Psalm 68:4-10 and Deuteronomy 10:12-21

Here’s something funny that happened. Some years ago, I was part of a church that was getting ready for a youth mission trip. One of our practices was to choose a Bible story to carry with us in hopes that we would see our work experience through the lens of this story and that we would see the story in a new way based on our work.

This year we chose the story of the Samaritan who stops to help a man who had been beaten and ransacked by robbers and left on the side of the road. As you might recall, other respectable members of the community see the beaten man and walk by on the other side, but it’s the Samaritan man who stops to help. Jesus finishes the story by saying, “Then you go, and do the same.”

Before mission trips, one thing we’d do is choose the framing Bible story. Another thing we’d do is design T-Shirts for the group. So this year, we chose Jesus’ words to print on them: “ ‘Go and do the same. Luke 10:37’” Only thing was, there was a miscommunication. We opened the box of shirts on the morning of the trip to find that they said, “ ‘Go and do the same. Luke 10:32’”

Now if someone were to go look up Luke 10:32 they would read this: “Likewise, a Levite, when he came to the place and saw the man, walked by on the other side.” Then the shirt read, “Go and do the same.” (Exactly.) Entirely the opposite of the message we intended!

There’s another reason why the shirts are funny. There is something about their message that is disturbingly accurate. You know there will be times when all of us see a person in trouble and we’re not able to stop and help. We will walk by on the other side. This not being able to help or help enough, this is a theme that becomes important to talk about with teenagers on mission trips.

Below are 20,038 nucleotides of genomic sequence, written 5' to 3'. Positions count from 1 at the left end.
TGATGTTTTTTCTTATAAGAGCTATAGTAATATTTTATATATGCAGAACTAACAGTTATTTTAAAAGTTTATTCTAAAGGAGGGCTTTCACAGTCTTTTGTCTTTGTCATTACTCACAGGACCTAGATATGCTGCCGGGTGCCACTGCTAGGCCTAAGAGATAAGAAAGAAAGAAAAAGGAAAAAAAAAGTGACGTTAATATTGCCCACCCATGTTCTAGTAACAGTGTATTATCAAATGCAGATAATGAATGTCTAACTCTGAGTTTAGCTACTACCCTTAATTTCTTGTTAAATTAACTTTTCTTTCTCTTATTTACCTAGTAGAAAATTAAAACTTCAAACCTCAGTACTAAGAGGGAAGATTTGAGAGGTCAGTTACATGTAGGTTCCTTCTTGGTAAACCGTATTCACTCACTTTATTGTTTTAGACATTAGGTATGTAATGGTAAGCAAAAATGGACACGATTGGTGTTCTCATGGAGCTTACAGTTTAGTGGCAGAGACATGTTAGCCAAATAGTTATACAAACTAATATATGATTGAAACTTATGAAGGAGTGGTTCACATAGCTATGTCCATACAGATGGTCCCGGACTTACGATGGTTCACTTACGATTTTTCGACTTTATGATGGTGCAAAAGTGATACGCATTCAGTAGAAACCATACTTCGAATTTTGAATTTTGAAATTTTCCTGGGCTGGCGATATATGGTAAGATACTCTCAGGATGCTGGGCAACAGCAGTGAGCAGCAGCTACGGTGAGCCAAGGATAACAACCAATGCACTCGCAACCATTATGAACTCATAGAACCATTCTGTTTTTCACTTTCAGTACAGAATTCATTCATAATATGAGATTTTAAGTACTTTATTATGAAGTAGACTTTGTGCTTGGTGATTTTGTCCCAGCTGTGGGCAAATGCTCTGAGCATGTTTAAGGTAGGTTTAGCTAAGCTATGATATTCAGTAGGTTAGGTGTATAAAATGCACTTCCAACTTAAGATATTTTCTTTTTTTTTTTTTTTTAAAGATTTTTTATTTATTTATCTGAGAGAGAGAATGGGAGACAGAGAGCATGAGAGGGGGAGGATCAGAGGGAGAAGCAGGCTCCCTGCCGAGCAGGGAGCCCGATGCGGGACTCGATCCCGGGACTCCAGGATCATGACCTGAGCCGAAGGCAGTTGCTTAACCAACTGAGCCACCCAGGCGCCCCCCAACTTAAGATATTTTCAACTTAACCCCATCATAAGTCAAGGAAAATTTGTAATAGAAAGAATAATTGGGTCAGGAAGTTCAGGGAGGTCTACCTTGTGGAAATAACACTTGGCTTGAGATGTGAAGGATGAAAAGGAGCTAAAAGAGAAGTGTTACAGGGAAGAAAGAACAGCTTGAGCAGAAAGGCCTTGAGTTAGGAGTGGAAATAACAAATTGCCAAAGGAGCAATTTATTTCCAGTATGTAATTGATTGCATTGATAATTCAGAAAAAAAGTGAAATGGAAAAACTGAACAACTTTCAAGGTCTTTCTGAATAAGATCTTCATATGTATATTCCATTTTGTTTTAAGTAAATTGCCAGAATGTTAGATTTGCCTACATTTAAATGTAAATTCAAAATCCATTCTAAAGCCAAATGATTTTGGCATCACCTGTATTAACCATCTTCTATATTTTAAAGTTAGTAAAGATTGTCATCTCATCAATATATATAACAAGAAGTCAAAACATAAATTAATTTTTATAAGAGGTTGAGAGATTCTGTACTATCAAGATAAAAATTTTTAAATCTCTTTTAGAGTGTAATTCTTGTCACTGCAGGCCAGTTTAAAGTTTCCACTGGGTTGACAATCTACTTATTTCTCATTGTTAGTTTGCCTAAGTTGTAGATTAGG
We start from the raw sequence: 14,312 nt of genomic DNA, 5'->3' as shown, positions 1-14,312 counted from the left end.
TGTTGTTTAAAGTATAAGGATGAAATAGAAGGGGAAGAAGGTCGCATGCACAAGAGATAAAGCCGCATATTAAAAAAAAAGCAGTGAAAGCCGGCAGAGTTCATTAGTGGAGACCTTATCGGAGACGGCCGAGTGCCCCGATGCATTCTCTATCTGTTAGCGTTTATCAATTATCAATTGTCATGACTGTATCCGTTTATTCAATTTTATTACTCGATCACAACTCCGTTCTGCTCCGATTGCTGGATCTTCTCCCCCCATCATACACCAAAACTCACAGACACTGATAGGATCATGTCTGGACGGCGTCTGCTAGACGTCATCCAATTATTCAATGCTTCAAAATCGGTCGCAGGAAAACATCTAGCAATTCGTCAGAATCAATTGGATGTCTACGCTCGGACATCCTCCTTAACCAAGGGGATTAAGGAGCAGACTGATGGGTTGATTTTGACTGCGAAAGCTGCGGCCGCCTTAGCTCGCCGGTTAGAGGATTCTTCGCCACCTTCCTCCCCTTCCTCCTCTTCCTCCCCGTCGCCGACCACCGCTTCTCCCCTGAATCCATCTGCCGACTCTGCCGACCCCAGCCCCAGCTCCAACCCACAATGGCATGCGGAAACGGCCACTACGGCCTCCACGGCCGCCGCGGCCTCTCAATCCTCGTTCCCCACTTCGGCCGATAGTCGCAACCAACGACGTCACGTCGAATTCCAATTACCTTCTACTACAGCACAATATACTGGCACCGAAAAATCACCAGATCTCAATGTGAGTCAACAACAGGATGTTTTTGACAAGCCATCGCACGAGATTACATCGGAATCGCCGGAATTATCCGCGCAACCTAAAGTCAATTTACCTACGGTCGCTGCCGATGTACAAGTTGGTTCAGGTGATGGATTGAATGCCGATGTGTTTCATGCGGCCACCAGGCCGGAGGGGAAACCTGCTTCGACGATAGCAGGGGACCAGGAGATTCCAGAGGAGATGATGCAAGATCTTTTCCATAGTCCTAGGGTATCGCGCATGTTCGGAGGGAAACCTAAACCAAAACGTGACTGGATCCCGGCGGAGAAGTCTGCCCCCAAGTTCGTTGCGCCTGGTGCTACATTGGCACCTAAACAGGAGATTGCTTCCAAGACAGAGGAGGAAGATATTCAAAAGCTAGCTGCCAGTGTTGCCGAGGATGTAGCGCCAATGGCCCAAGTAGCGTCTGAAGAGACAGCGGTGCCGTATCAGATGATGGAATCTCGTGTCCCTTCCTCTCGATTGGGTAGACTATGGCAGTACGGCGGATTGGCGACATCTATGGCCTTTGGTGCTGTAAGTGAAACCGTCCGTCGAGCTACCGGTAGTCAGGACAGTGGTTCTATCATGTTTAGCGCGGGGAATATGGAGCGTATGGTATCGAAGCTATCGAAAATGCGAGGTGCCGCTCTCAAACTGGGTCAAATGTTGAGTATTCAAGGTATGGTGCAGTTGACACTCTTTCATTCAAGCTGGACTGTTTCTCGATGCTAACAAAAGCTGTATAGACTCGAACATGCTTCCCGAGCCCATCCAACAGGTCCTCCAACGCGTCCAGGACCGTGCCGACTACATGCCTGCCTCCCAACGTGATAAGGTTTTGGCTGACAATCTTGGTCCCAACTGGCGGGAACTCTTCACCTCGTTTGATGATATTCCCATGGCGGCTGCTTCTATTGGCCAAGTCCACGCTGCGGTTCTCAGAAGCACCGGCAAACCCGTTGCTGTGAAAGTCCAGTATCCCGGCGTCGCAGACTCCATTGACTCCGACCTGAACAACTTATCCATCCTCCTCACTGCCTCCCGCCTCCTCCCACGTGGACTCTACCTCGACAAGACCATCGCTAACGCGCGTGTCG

The truth is, even though we human people carry in our own being the compassion of God, even though we live in a nation that offers some social services and “safety nets,” still. There are people who fall through the cracks. My hope for our Lenten series on homelessness is that it will expose these cracks in our community so we can learn how to help the people at risk of falling through them.

Even if you qualify for SNAP benefits, that doesn’t mean you can afford what you need —you can’t buy toilet paper with SNAP! Even if you qualify for Section Eight housing, that doesn’t mean you’ll find an available apartment. And what about all the people who don’t qualify for assistance? And maybe it’s their own fault if they don’t qualify. See if they have broken the law or made unhealthy choices, then maybe we don’t have to feel so bad when they fall through the cracks…Maybe? I don’t know.

Part of growing in maturity is facing reality without flinching, so as much as we are moved by the Spirit to stop and help, the truth is, there are practical concerns. If you’re talking with teenagers, this will take some explaining. Hunger and homelessness are complex systemic issues of injustice; we can’t just show up in matching T-Shirts and solve them. We all have our own lives to live which come with things like car repairs, and taxes, and dental work, and laundry.